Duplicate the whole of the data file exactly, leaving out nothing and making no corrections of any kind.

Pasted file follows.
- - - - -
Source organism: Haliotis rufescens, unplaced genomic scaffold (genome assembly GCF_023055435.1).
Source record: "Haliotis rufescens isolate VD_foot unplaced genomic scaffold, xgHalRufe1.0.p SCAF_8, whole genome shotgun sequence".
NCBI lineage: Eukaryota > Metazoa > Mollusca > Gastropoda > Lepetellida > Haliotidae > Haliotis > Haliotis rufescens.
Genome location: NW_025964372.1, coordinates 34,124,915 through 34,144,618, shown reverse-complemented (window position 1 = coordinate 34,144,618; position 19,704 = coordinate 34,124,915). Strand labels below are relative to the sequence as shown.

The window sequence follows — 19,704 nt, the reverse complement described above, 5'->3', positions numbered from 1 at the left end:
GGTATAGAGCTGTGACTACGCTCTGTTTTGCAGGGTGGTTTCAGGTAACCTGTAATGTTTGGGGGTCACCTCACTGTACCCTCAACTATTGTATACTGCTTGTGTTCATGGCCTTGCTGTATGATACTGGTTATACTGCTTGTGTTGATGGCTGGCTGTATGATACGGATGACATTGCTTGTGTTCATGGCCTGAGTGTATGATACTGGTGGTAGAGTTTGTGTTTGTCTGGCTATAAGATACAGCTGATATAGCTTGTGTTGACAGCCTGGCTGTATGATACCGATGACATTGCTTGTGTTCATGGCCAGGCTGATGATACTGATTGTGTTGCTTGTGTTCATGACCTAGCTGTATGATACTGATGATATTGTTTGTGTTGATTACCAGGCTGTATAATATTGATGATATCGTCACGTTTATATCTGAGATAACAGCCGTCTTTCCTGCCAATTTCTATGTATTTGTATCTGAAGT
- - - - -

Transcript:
Source organism: Haliotis rufescens, unplaced genomic scaffold (genome assembly GCF_023055435.1).
Source record: "Haliotis rufescens isolate VD_foot unplaced genomic scaffold, xgHalRufe1.0.p SCAF_8, whole genome shotgun sequence".
NCBI lineage: Eukaryota > Metazoa > Mollusca > Gastropoda > Lepetellida > Haliotidae > Haliotis > Haliotis rufescens.
Genome location: NW_025964372.1, coordinates 34,124,915 through 34,144,618, shown reverse-complemented (window position 1 = coordinate 34,144,618; position 19,704 = coordinate 34,124,915). Strand labels below are relative to the sequence as shown.

The window sequence follows — 19,704 nt, the reverse complement described above, 5'->3', positions numbered from 1 at the left end:
GGTATAGAGCTGTGACTACGCTCTGTTTTGCAGGGTGGTTTCAGGTAACCTGTAATGTTTGGGGGTCACCTCACTGTACCCTCAACTATTGTATACTGCTTGTGTTCATGGCCTTGCTGTATGATACTGGTTATACTGCTTGTGTTGATGGCTGGCTGTATGATACGGATGACATTGCTTGTGTTCATGGCCTGAGTGTATGATACTGGTGGTAGAGTTTGTGTTTGTCTGGCTATAAGATACAGCTGATATAGCTTGTGTTGACAGCCTGGCTGTATGATACCGATGACATTGCTTGTGTTCATGGCCAGGCTGATGATACTGATTGTGTTGCTTGTGTTCATGACCTAGCTGTATGATACTGATGATATTGTTTGTGTTGATTACCAGGCTGTATAATATTGATGATATCGTCACGTTTATATCTGAGATAACAGCCGTCTTTCCTGCCAATTTCTATGTATTTGTATCTGAAGT